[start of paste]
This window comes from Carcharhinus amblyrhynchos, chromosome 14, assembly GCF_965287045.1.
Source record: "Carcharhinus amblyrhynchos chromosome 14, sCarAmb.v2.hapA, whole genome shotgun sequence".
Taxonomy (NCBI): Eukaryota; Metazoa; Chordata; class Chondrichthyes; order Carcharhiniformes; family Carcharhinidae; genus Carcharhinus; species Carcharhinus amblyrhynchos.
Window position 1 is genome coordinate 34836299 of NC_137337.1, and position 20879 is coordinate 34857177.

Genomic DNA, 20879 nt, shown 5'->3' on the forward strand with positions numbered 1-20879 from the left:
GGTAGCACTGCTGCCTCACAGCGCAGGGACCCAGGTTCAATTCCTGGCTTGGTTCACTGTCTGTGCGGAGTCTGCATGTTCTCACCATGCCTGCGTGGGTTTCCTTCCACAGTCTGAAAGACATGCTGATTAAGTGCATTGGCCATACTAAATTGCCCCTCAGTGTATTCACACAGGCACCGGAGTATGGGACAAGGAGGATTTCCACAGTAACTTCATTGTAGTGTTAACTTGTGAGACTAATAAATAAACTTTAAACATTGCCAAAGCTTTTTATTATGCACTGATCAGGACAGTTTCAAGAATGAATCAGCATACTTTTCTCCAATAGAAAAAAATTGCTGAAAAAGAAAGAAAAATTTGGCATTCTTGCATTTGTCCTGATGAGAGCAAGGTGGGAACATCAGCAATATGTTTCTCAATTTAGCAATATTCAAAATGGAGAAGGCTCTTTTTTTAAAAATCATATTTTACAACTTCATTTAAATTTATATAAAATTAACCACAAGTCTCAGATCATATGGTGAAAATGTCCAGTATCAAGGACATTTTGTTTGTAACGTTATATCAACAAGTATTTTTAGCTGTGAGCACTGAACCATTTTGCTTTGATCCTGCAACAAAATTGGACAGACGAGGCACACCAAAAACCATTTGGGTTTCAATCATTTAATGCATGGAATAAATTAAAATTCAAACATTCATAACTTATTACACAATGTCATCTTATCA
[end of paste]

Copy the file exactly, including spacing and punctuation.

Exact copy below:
This window comes from Carcharhinus amblyrhynchos, chromosome 14, assembly GCF_965287045.1.
Source record: "Carcharhinus amblyrhynchos chromosome 14, sCarAmb.v2.hapA, whole genome shotgun sequence".
Taxonomy (NCBI): Eukaryota; Metazoa; Chordata; class Chondrichthyes; order Carcharhiniformes; family Carcharhinidae; genus Carcharhinus; species Carcharhinus amblyrhynchos.
Window position 1 is genome coordinate 34836299 of NC_137337.1, and position 20879 is coordinate 34857177.

Genomic DNA, 20879 nt, shown 5'->3' on the forward strand with positions numbered 1-20879 from the left:
GGTAGCACTGCTGCCTCACAGCGCAGGGACCCAGGTTCAATTCCTGGCTTGGTTCACTGTCTGTGCGGAGTCTGCATGTTCTCACCATGCCTGCGTGGGTTTCCTTCCACAGTCTGAAAGACATGCTGATTAAGTGCATTGGCCATACTAAATTGCCCCTCAGTGTATTCACACAGGCACCGGAGTATGGGACAAGGAGGATTTCCACAGTAACTTCATTGTAGTGTTAACTTGTGAGACTAATAAATAAACTTTAAACATTGCCAAAGCTTTTTATTATGCACTGATCAGGACAGTTTCAAGAATGAATCAGCATACTTTTCTCCAATAGAAAAAAATTGCTGAAAAAGAAAGAAAAATTTGGCATTCTTGCATTTGTCCTGATGAGAGCAAGGTGGGAACATCAGCAATATGTTTCTCAATTTAGCAATATTCAAAATGGAGAAGGCTCTTTTTTTAAAAATCATATTTTACAACTTCATTTAAATTTATATAAAATTAACCACAAGTCTCAGATCATATGGTGAAAATGTCCAGTATCAAGGACATTTTGTTTGTAACGTTATATCAACAAGTATTTTTAGCTGTGAGCACTGAACCATTTTGCTTTGATCCTGCAACAAAATTGGACAGACGAGGCACACCAAAAACCATTTGGGTTTCAATCATTTAATGCATGGAATAAATTAAAATTCAAACATTCATAACTTATTACACAATGTCATCTTATCA